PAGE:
• E-Books Aren't Stupid Or Uncreative - They're Revolutionary

    "I was a relatively late convert to the e-reader, getting my Kindle five years ago when it became clear that reading 600 pages of A Suitable Boy while breastfeeding wasn't going to work," writes author Erin Kelly (He Said/She Said). "Hachette Livre CEO Arnaud Nourry recently called ebooks 'stupid' - but last summer, they changed my life" as both author and reader.
  • Now There's Another Campaign The Russians Are Messing With - The Oscar For Best Documentary

    Russian media outlets and government officials, right up to President Putin, have been thunderously denouncing two of the nominees for Best Documentary Feature: Icarus, about the Russian doctor who blew the whistle on the country's athletic doping program, and (perhaps more surprisingly) Last Men in Aleppo, about volunteer emergency medics working amidst Syria's civil war.
  • Composer Julius Eastman Finally Gets A Publishing Deal (Too Bad He Died In 1990)

    The
    rediscovery of the distinctive Minimalist composer Julius Eastman ... took a major step forward on Wednesday, when the publisher G. Schirmer announced it would restore, reconstruct, publish and promote his music.The publishing deal will ensure that the recent Eastman renaissance - spearheaded by a dedicated group of former colleagues, scholars and family members - will continue and grow. And it promises to restore the neglected work of a gay, black composer to the modern-music canon."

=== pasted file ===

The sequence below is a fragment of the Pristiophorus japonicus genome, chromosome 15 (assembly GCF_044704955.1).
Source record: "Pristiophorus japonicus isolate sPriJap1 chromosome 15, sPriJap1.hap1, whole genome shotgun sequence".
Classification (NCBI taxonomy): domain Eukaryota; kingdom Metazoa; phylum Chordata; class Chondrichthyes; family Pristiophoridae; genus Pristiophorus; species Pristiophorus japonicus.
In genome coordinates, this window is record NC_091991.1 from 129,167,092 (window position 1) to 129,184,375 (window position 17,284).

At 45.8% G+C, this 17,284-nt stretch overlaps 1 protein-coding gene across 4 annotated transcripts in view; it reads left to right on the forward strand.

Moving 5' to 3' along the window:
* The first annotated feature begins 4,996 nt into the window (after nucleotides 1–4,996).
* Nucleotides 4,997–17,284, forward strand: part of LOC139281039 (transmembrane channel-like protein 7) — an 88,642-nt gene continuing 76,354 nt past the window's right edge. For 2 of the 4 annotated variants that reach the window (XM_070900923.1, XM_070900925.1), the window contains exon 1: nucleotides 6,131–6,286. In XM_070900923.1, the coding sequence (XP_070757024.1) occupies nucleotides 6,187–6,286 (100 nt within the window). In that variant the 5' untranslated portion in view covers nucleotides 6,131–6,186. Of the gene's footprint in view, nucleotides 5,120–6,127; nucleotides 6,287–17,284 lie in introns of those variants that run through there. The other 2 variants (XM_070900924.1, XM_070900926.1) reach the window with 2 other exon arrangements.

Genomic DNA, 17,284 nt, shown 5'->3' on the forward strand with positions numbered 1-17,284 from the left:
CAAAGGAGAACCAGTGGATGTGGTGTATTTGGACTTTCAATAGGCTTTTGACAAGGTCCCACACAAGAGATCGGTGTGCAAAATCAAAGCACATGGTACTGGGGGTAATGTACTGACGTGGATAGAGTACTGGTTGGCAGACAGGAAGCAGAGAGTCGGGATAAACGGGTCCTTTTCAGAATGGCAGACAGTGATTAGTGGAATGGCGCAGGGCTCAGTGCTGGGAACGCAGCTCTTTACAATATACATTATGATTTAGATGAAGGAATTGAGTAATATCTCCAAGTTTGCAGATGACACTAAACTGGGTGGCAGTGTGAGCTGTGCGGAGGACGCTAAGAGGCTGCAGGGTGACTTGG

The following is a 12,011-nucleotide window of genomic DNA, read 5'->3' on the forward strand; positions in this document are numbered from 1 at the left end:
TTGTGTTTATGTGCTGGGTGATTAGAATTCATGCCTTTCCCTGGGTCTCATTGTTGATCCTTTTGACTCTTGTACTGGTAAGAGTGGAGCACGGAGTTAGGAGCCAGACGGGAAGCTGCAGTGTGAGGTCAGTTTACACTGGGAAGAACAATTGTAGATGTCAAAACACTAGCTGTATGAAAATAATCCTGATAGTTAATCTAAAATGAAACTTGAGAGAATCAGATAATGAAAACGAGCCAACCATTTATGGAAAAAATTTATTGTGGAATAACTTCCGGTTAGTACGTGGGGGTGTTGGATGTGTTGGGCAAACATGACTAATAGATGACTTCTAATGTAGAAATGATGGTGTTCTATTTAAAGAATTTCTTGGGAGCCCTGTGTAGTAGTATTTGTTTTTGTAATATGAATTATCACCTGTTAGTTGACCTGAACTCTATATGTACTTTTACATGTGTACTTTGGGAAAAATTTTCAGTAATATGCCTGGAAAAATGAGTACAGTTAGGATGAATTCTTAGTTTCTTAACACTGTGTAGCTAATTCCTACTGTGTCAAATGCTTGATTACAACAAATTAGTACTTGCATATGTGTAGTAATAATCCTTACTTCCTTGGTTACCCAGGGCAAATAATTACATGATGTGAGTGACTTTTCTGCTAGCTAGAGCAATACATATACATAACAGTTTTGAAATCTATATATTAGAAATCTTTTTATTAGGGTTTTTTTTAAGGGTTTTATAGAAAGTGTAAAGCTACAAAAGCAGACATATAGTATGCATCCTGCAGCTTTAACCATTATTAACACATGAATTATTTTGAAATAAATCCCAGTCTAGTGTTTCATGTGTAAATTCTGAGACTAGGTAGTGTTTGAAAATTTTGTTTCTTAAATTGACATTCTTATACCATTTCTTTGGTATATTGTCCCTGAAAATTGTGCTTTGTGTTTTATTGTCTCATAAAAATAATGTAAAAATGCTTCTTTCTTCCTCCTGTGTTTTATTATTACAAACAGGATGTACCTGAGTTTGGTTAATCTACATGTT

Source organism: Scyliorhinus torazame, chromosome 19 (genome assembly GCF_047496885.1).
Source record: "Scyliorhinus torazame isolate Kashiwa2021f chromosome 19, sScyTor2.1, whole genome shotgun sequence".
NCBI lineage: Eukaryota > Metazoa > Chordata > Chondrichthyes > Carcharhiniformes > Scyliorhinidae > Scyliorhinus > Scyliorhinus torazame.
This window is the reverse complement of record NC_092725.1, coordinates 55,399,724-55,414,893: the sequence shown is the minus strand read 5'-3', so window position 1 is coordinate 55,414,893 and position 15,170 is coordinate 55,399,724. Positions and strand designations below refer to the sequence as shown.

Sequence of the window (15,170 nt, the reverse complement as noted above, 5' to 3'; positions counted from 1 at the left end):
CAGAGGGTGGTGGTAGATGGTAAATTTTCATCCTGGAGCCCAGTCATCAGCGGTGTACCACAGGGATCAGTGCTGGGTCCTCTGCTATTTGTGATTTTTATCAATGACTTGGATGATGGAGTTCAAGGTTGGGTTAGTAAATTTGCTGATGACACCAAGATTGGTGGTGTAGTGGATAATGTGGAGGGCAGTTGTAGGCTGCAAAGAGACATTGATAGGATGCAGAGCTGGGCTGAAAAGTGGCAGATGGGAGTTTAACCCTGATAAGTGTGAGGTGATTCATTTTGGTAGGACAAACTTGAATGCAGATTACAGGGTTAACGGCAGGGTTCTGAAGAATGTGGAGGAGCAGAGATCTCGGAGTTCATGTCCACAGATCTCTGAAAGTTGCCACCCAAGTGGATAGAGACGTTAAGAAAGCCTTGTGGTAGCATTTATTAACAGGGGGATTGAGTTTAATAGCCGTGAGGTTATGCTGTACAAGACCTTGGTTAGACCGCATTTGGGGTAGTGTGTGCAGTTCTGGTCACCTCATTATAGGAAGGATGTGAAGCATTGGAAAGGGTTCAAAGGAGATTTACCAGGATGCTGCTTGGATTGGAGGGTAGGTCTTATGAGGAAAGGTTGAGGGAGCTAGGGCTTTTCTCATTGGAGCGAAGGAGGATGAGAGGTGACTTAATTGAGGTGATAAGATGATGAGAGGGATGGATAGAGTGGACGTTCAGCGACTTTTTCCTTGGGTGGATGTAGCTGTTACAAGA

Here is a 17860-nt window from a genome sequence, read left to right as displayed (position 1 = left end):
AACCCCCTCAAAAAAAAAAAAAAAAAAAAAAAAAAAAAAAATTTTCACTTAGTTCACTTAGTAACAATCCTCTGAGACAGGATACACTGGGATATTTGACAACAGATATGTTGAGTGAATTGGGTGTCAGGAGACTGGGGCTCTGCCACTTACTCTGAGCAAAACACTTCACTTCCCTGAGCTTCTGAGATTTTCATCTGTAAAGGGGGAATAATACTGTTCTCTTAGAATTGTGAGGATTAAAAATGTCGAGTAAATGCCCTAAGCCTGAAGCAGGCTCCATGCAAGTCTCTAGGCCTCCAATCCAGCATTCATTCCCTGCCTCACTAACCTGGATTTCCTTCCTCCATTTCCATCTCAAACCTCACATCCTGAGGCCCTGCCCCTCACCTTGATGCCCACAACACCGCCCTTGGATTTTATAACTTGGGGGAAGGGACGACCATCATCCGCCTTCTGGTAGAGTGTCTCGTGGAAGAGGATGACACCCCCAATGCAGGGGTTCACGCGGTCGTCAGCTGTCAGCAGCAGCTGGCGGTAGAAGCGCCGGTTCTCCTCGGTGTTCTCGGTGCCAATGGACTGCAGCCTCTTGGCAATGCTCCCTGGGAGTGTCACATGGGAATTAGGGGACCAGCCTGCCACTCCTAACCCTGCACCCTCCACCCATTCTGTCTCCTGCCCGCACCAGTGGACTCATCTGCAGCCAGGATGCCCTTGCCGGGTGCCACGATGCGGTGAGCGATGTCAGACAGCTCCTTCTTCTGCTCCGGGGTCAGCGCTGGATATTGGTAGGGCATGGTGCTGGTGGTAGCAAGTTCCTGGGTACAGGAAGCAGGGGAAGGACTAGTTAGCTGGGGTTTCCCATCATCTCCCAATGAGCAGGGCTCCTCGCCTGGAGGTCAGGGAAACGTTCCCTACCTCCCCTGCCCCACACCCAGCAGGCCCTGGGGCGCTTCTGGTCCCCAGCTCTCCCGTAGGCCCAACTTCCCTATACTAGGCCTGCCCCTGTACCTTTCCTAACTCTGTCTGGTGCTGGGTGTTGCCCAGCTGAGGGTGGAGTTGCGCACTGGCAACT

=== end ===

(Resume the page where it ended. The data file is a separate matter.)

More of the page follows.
• Smithsonian's Haupt Garden Is Not Worth The Trouble It Requires, And The Plan To Rip It Out Is Right

    The Smithsonian's $2 billion project to revamp the outdoor space near the Castle has been meeting some serious resistance, not least because it calls for the replacement of the formal, Victorian-style Enid A. Haupt Garden. Adrian Higgins argues that the garden is high-maintenance and expensive, especially given that (except for the annuals) its appearance is so static: "It's time to ... move on to a landscape that is more dynamic, less needy and better connects the past to a more ecologically mi
  • Philadelphia Theatre Co. Will Be Back Next Season After Semi-Dark Year

    With a new director in place, the financially troubled company decided to take "a year off from producing to get our house in order." It seems progress has been made: PTC will stage three productions of its own in 2018-19, all by female playwrights, and will present some touring shows and other programs as well.
  • Amazon Shutters Its Ticket-Selling Business In Britain (But Alexa Might Relaunch It)

    Having abandoned last year its long-anticipated plan to for a North American ticket-selling platform, the company told its British customers this week that it is closing Amazon Tickets, which had been operating in the UK since 2015. However, sources say that the online retailer has been working on a new ticketing platform that would work with the voice-activated Amazon Echo and the Firestick streaming device.